All the causes I listed for low blood pH (metabolic acidosis) low blood pH, low blood HCO3 can also cause your dog or cat to breath faster. Problems like diabetes or kidney failure can lead to this.
Pets also breathe faster when blood bicarbonate levels are high and blood
H+ levels low due to an increase in body pH (metabolic alkalosis).
Pregnant pets sometimes breath faster because of the extra oxygen needs of their babies within them. Puppies and kittens also have a slightly more rapid respiratory rate.
Collapse of the circulatory system, as occurs in dogs and cats that are in shock due to car accidents and fights, sudden severe allergies or vaccine reactions (anaphylactic shock) or advanced heart disease will also cause them to breath rapidly - (These are medical emergencies that require the same lifesaving emergency procedures eg CPR, etc perform them as you - rush to the vet's office).
All medications that are considered stimulants in humans can be responsible for increasing the respiratory rate of your dog or cat. Some of those stimulants, like caffeine or ADHA medications, would most likely be eaten accidentally. But others, like phenylpropanolamine (Proin) , are given to control bladder leakage in older female dogs (and occasionally to cats). Too high a dose of thyroid medications (levothyroxin) can also cause increased your pet's respiratory rate.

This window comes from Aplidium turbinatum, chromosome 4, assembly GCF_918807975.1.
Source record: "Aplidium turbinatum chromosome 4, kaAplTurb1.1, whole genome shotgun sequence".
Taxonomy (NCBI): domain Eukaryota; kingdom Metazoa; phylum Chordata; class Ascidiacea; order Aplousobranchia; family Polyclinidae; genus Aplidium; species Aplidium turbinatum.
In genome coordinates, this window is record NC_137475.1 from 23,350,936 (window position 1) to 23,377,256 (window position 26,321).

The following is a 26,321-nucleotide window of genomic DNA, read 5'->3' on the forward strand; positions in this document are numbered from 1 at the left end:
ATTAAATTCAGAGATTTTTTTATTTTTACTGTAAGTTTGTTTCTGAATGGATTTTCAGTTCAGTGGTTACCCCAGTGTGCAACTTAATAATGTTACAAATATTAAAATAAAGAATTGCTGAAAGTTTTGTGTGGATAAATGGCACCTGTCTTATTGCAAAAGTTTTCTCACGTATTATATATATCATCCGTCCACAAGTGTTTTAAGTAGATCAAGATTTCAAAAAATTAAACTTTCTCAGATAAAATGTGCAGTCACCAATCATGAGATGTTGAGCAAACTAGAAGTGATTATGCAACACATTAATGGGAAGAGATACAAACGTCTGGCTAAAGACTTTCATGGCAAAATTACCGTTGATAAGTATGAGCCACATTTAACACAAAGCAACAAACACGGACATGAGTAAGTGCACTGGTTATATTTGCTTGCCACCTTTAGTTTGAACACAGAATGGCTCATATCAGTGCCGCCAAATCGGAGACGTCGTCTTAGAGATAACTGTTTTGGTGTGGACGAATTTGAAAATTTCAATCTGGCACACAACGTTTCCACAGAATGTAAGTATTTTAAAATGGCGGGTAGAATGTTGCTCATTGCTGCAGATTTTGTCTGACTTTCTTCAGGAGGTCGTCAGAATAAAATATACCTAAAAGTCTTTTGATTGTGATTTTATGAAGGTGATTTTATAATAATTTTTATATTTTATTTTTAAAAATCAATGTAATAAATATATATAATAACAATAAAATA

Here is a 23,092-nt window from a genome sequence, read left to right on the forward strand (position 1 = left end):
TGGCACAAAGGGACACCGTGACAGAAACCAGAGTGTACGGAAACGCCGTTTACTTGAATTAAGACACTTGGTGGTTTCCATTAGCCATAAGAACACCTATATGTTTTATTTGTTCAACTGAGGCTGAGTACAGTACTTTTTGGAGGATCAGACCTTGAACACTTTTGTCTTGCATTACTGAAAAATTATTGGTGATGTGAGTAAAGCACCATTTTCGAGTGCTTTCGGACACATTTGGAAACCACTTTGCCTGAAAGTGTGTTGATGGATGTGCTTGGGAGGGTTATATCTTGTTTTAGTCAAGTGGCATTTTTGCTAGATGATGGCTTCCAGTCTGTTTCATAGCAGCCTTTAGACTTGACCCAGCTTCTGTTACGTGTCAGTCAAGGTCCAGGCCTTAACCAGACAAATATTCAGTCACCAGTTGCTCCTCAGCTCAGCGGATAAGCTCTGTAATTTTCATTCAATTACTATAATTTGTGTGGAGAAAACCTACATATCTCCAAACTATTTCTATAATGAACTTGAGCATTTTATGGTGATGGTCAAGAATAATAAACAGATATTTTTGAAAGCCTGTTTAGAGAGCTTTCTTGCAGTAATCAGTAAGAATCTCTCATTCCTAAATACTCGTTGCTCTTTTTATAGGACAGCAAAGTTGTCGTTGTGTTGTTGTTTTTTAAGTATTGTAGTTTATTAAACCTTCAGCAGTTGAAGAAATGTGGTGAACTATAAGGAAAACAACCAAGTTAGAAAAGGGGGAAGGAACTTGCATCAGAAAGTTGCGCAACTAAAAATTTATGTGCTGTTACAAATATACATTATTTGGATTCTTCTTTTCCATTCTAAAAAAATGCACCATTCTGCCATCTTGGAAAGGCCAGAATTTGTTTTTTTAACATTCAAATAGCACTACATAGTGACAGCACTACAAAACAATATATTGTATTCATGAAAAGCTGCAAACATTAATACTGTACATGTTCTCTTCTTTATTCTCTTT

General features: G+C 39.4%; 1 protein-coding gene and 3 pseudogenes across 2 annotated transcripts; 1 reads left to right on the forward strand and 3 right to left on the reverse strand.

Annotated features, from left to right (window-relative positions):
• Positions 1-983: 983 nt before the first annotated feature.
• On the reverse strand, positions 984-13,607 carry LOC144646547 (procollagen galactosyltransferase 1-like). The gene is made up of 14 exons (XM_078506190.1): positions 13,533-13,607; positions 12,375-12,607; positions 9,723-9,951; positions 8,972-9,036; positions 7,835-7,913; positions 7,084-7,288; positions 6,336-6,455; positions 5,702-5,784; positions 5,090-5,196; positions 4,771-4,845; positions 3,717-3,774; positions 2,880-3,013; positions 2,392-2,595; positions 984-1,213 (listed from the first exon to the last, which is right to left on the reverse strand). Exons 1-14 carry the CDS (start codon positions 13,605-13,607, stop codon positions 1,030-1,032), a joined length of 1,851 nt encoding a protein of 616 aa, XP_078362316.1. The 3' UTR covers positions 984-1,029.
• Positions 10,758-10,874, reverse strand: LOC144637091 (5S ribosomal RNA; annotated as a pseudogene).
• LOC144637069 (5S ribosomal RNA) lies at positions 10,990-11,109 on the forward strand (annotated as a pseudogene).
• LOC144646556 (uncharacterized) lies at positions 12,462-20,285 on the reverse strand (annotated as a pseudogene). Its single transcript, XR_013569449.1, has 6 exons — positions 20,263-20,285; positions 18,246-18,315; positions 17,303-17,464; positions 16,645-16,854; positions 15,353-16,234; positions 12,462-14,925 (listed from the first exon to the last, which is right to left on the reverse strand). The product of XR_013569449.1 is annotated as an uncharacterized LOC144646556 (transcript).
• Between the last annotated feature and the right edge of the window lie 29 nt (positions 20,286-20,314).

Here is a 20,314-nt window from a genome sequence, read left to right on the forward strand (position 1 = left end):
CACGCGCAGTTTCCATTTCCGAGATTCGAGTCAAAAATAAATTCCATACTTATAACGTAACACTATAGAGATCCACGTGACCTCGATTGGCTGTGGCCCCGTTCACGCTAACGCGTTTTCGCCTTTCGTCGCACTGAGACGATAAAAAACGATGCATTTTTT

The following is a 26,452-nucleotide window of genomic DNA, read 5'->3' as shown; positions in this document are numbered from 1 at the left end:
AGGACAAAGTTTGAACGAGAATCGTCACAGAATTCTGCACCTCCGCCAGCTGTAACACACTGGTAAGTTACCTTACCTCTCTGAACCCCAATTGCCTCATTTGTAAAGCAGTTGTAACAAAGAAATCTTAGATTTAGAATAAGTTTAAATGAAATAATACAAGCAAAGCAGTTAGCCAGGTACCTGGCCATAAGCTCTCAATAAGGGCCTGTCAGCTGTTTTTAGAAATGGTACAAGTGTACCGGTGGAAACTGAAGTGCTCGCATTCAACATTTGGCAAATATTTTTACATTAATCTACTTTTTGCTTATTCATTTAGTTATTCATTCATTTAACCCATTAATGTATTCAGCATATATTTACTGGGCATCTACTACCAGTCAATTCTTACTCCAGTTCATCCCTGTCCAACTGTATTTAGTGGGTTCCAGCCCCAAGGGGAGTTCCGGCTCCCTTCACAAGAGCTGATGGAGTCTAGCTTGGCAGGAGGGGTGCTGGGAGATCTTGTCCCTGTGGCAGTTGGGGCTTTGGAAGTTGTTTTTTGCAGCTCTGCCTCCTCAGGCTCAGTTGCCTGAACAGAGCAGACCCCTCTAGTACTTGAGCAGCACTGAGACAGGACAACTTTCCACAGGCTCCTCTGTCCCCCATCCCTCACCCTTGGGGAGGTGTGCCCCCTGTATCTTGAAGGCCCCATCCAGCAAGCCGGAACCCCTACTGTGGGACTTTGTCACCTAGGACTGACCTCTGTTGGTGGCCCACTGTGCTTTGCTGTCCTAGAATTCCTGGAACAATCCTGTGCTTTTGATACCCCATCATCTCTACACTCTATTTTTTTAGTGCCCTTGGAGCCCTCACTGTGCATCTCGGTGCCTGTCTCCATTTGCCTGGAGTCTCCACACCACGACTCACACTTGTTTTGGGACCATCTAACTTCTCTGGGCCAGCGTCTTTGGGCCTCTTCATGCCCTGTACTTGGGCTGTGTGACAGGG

Heart problems, such as hypertrophic cardiomyopathy (HCM), are another common cause of rapid breathing. Resting breathing rate in cats is quite variable; but normal cats take less than 30-40 breaths per minute.
Reasons Why Your Pet’s Respiratory Rate Could Be Slow (hypoventilation) :
There are considerably fewer reasons your dog or cat would breath slower than normal.
They would, of course, if they were asleep. But very rare brain diseases, affecting the pet’s respiratory centers could also be responsible. I know of none that would not cause many other more serious warnings that your pet was seriously ill.
More commonly an overdoses of all sedative medications, either those prescribed for your pet or accidentally eat cause over-sedation, coma and eventually respiratory failure – just as they would in humans. Overdoses of alcohol would do the same. In a veterinary hospital setting, amounts of general anesthetic gas or narcotics that are inappropriately large for your pet's condition or body weight will also slowly lead to total failure of its respiratory centers if not promptly tended to.
All causes of metabolic alkylosis (higher than normal blood pH levels), including serious vomiting, starvation, bicarbonate overdoses or overdoses of diuretics (furosemide) can all decrease your pet's respiratory rate. In all these cases, your pet’ blood bicarbonate level would likely be high.
Prolonged exposure to severe cold (hypothermia) also depresses your pet’s respiratory centers and rate of breathing.
Complementary Tests :